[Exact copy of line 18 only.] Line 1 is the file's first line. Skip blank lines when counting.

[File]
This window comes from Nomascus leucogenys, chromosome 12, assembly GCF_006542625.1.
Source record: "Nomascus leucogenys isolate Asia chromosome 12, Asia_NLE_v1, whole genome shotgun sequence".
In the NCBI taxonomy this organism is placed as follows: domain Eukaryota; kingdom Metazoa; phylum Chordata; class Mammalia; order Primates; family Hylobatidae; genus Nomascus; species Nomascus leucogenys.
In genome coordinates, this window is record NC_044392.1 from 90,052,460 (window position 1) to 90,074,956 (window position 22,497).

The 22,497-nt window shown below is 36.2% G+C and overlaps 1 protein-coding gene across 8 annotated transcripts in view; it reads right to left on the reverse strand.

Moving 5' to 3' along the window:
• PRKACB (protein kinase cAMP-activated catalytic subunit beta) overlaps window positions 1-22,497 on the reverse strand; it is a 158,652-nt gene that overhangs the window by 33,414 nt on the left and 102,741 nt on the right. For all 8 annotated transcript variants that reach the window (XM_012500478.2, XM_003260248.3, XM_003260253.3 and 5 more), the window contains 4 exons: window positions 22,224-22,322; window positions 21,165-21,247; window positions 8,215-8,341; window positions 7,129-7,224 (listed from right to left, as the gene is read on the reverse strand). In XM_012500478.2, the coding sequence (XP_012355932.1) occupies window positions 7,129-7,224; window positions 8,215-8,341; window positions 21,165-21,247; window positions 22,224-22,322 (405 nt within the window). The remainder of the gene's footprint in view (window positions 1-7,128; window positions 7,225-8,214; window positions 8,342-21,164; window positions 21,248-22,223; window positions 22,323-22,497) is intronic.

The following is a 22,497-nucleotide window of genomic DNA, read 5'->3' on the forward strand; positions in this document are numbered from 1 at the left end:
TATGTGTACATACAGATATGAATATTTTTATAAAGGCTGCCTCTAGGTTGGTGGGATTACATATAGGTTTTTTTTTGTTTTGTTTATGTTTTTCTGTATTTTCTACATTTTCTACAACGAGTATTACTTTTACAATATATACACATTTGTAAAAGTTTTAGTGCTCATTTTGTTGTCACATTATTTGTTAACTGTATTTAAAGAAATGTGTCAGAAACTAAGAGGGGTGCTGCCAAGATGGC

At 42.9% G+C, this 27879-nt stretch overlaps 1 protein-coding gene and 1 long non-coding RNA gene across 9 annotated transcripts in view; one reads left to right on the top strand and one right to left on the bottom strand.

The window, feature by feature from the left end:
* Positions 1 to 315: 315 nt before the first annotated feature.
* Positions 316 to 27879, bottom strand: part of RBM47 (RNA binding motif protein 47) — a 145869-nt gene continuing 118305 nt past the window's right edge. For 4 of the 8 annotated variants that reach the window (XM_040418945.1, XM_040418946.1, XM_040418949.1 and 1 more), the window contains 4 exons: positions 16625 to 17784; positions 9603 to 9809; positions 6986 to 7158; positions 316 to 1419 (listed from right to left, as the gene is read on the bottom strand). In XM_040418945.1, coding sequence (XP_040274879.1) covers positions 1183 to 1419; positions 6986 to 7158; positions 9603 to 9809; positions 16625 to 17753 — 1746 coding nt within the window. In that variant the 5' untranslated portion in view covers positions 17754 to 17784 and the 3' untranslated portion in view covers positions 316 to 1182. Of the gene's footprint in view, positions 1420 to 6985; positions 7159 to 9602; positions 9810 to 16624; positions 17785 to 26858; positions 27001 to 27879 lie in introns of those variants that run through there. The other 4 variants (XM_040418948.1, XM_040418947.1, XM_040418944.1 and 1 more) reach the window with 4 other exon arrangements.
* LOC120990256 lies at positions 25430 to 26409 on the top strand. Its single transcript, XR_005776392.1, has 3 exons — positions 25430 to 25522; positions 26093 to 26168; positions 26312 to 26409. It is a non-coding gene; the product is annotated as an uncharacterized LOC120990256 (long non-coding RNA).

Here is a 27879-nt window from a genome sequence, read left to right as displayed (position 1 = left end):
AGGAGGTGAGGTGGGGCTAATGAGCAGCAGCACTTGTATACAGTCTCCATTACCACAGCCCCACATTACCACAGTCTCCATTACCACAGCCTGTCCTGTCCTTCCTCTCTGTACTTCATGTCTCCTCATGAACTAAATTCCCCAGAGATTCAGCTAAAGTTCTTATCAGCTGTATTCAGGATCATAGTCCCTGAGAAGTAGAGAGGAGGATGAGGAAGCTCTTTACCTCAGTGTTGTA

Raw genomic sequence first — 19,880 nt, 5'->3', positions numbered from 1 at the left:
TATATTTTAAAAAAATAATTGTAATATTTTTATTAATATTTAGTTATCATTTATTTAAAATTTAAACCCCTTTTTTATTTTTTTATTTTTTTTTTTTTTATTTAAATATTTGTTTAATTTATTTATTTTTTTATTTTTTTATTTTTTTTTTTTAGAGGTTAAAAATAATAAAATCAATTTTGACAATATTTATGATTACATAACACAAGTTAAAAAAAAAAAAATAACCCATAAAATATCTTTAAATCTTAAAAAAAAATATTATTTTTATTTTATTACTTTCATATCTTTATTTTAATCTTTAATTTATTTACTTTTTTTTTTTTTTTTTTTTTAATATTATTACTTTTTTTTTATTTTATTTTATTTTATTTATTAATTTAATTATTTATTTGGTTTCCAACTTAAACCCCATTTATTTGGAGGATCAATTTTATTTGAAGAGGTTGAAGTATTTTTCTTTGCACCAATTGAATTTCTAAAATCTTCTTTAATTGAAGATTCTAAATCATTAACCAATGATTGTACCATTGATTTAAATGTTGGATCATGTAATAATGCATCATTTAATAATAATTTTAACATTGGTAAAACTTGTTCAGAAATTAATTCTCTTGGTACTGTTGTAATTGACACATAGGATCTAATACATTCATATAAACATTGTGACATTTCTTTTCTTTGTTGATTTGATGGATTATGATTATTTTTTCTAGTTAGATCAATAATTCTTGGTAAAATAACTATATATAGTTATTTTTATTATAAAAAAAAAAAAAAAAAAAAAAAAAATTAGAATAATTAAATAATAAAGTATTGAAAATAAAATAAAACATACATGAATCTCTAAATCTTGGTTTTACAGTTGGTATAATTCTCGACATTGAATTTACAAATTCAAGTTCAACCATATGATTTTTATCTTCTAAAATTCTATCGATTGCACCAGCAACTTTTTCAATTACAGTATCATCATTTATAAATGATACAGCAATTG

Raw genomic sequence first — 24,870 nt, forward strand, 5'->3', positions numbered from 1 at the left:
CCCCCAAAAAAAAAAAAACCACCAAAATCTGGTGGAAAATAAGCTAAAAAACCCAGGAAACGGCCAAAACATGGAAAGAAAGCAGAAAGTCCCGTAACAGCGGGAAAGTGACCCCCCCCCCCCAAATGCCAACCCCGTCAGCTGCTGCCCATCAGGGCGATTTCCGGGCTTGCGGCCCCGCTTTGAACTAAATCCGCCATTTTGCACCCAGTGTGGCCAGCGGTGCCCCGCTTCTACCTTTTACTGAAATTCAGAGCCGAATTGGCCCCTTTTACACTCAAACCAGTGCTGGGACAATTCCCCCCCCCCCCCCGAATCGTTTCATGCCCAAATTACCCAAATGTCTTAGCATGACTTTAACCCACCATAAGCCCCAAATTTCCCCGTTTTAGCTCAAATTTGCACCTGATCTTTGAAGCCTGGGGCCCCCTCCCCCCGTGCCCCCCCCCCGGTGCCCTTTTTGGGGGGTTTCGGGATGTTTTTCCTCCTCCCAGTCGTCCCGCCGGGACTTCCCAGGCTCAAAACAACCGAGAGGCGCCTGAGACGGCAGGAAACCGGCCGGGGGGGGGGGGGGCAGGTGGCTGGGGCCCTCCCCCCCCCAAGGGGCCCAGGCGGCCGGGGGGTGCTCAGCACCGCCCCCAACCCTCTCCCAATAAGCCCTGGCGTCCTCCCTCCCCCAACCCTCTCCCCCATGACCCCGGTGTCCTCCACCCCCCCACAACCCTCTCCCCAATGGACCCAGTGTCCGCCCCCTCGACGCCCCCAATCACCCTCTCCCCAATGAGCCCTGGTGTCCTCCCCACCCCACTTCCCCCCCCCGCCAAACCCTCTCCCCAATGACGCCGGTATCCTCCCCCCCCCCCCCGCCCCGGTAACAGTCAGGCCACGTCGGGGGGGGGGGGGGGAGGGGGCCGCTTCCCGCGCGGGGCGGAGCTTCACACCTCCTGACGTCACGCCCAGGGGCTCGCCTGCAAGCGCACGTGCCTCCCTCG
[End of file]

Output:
TATATTTTAAAAAAATAATTGTAATATTTTTATTAATATTTAGTTATCATTTATTTAAAATTTAAACCCCTTTTTTATTTTTTTATTTTTTTTTTTTTTATTTAAATATTTGTTTAATTTATTTATTTTTTTATTTTTTTATTTTTTTTTTTTAGAGGTTAAAAATAATAAAATCAATTTTGACAATATTTATGATTACATAACACAAGTTAAAAAAAAAAAAATAACCCATAAAATATCTTTAAATCTTAAAAAAAAATATTATTTTTATTTTATTACTTTCATATCTTTATTTTAATCTTTAATTTATTTACTTTTTTTTTTTTTTTTTTTTTAATATTATTACTTTTTTTTTATTTTATTTTATTTTATTTATTAATTTAATTATTTATTTGGTTTCCAACTTAAACCCCATTTATTTGGAGGATCAATTTTATTTGAAGAGGTTGAAGTATTTTTCTTTGCACCAATTGAATTTCTAAAATCTTCTTTAATTGAAGATTCTAAATCATTAACCAATGATTGTACCATTGATTTAAATGTTGGATCATGTAATAATGCATCATTTAATAATAATTTTAACATTGGTAAAACTTGTTCAGAAATTAATTCTCTTGGTACTGTTGTAATTGACACATAGGATCTAATACATTCATATAAACATTGTGACATTTCTTTTCTTTGTTGATTTGATGGATTATGATTATTTTTTCTAGTTAGATCAATAATTCTTGGTAAAATAACTATATATAGTTATTTTTATTATAAAAAAAAAAAAAAAAAAAAAAAAAATTAGAATAATTAAATAATAAAGTATTGAAAATAAAATAAAACATACATGAATCTCTAAATCTTGGTTTTACAGTTGGTATAATTCTCGACATTGAATTTACAAATTCAAGTTCAACCATATGATTTTTATCTTCTAAAATTCTATCGATTGCACCAGCAACTTTTTCAATTACAGTATCATCATTTATAAATGATACAGCAATTG